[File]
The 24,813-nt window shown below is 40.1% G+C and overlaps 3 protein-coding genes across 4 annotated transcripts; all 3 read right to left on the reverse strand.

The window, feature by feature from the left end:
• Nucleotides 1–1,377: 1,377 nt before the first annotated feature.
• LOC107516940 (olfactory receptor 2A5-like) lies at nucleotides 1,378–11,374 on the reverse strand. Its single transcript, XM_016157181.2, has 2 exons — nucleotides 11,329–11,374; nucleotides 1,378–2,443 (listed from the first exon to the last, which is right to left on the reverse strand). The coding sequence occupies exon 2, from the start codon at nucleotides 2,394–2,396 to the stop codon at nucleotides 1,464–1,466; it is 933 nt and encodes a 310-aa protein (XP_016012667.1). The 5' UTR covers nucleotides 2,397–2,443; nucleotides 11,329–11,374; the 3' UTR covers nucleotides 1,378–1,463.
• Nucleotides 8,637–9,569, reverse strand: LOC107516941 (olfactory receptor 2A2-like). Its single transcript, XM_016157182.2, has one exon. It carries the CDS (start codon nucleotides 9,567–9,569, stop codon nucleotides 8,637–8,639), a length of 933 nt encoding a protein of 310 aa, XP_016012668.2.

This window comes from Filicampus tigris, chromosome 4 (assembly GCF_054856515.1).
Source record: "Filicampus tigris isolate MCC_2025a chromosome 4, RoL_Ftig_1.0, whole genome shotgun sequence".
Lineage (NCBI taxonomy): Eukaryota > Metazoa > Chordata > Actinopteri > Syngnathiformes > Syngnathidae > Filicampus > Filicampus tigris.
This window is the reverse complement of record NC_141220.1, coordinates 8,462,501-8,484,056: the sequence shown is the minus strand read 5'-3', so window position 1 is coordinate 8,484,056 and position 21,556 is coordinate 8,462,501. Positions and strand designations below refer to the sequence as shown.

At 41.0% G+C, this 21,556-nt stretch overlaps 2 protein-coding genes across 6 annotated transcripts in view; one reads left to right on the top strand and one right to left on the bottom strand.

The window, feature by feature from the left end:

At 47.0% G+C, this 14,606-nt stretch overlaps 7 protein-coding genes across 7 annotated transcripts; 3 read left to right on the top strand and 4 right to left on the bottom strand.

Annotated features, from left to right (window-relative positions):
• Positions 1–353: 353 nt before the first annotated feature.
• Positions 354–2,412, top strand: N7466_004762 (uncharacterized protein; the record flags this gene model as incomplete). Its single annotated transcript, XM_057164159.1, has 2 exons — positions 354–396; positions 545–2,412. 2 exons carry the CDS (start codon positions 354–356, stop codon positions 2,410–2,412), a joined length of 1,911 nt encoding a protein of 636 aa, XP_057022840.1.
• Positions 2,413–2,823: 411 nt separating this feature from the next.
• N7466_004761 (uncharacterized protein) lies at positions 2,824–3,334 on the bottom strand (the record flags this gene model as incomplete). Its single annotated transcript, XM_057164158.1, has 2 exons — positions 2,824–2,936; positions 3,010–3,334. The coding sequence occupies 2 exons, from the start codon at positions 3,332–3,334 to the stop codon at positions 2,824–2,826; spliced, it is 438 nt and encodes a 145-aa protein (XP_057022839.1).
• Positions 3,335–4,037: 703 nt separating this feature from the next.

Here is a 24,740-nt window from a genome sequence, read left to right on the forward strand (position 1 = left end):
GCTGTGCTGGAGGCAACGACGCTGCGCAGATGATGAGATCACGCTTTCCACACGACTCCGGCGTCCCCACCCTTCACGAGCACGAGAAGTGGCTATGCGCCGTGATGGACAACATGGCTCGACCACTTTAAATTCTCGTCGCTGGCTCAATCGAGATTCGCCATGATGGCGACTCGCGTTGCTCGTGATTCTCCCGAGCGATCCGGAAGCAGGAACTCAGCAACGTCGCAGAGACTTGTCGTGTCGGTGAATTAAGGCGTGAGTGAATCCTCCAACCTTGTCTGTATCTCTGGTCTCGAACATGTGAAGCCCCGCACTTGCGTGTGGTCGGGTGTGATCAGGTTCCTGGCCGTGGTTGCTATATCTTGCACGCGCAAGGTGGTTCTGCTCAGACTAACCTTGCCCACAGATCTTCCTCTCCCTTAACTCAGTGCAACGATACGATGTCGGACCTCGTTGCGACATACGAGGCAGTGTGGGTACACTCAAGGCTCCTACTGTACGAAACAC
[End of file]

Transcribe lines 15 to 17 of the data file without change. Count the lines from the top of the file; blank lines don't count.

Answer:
• Positions 354–2,412, top strand: N7466_004762 (uncharacterized protein; the record flags this gene model as incomplete). Its single annotated transcript, XM_057164159.1, has 2 exons — positions 354–396; positions 545–2,412. 2 exons carry the CDS (start codon positions 354–356, stop codon positions 2,410–2,412), a joined length of 1,911 nt encoding a protein of 636 aa, XP_057022840.1.
• Positions 2,413–2,823: 411 nt separating this feature from the next.
• N7466_004761 (uncharacterized protein) lies at positions 2,824–3,334 on the bottom strand (the record flags this gene model as incomplete). Its single annotated transcript, XM_057164158.1, has 2 exons — positions 2,824–2,936; positions 3,010–3,334. The coding sequence occupies 2 exons, from the start codon at positions 3,332–3,334 to the stop codon at positions 2,824–2,826; spliced, it is 438 nt and encodes a 145-aa protein (XP_057022839.1).